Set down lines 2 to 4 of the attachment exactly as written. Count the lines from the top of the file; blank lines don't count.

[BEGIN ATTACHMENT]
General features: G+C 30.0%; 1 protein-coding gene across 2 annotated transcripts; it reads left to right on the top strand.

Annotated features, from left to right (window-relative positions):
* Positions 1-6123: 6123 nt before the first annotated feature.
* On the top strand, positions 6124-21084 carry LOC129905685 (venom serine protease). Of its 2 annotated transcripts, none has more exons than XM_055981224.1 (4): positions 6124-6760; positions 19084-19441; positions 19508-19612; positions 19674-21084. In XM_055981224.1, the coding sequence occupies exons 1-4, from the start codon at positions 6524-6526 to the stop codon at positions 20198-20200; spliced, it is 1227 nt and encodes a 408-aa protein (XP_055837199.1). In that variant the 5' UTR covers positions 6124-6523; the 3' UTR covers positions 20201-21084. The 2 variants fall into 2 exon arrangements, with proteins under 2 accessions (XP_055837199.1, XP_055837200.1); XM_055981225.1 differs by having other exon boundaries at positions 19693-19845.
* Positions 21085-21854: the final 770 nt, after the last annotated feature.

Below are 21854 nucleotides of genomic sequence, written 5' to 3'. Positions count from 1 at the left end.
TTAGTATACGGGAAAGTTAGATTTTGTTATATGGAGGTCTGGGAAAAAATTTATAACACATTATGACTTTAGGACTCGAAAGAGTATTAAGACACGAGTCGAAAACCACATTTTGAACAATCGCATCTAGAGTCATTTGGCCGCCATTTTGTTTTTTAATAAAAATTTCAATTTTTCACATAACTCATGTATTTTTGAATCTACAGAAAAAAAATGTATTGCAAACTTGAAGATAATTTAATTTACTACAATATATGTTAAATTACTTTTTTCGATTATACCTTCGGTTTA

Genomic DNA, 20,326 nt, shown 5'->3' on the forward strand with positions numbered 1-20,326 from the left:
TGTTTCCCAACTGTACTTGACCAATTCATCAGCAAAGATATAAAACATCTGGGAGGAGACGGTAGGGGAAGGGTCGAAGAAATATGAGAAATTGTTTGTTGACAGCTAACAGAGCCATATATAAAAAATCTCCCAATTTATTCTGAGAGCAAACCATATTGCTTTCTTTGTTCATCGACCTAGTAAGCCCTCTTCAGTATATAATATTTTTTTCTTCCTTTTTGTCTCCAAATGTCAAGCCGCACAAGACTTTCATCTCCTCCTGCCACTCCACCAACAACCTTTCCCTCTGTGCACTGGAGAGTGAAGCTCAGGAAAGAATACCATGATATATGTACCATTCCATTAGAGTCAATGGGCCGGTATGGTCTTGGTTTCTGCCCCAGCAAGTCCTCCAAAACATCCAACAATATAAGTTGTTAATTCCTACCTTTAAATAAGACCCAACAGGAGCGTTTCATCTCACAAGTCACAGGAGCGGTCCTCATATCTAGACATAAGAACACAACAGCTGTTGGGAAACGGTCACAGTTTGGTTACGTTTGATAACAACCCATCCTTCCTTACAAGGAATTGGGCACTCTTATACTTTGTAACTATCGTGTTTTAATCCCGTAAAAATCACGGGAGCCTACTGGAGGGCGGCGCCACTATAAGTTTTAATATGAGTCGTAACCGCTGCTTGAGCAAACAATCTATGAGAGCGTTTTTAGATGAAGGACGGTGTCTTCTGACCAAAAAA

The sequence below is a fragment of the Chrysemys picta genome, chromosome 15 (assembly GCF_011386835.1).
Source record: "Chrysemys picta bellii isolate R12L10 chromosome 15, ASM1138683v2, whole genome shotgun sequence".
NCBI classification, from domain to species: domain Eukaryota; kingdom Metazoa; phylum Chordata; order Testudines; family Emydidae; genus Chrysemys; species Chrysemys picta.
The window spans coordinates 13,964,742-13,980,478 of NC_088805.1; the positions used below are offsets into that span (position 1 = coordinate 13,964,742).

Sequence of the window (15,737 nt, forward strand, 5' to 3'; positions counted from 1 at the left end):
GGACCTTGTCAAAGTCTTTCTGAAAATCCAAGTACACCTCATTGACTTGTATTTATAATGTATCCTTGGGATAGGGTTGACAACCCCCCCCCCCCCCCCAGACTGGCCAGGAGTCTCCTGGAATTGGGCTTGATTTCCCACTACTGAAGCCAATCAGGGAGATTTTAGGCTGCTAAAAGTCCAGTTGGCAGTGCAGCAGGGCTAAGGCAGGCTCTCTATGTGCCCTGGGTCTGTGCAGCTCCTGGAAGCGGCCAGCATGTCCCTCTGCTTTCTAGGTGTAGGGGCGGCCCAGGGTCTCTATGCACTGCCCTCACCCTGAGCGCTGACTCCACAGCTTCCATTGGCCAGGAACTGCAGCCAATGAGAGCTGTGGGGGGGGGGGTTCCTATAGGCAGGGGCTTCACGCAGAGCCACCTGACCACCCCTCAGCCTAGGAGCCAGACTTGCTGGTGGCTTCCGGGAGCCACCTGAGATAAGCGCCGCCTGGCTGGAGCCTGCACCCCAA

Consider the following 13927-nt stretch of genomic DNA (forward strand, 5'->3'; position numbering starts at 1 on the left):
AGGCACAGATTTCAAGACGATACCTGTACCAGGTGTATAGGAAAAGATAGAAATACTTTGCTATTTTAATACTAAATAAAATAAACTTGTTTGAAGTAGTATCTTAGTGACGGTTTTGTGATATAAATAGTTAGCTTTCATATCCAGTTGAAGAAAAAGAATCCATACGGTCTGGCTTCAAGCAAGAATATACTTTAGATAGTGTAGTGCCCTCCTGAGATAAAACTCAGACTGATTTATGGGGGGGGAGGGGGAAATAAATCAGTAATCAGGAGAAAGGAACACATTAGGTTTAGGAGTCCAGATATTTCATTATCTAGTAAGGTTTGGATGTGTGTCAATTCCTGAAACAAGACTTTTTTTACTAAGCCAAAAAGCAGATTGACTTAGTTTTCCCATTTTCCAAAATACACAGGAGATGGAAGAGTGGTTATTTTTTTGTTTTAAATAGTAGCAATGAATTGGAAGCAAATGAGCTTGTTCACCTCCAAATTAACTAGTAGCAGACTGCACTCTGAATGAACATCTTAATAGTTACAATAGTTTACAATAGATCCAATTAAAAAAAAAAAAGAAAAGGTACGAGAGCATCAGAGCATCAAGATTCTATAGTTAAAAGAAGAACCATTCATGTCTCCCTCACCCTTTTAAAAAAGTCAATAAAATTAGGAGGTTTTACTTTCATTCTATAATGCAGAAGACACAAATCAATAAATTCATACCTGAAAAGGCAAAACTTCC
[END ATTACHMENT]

Annotated features, from left to right (window-relative positions):
* Positions 1-6123: 6123 nt before the first annotated feature.
* On the top strand, positions 6124-21084 carry LOC129905685 (venom serine protease). Of its 2 annotated transcripts, none has more exons than XM_055981224.1 (4): positions 6124-6760; positions 19084-19441; positions 19508-19612; positions 19674-21084. In XM_055981224.1, the coding sequence occupies exons 1-4, from the start codon at positions 6524-6526 to the stop codon at positions 20198-20200; spliced, it is 1227 nt and encodes a 408-aa protein (XP_055837199.1). In that variant the 5' UTR covers positions 6124-6523; the 3' UTR covers positions 20201-21084. The 2 variants fall into 2 exon arrangements, with proteins under 2 accessions (XP_055837199.1, XP_055837200.1); XM_055981225.1 differs by having other exon boundaries at positions 19693-19845.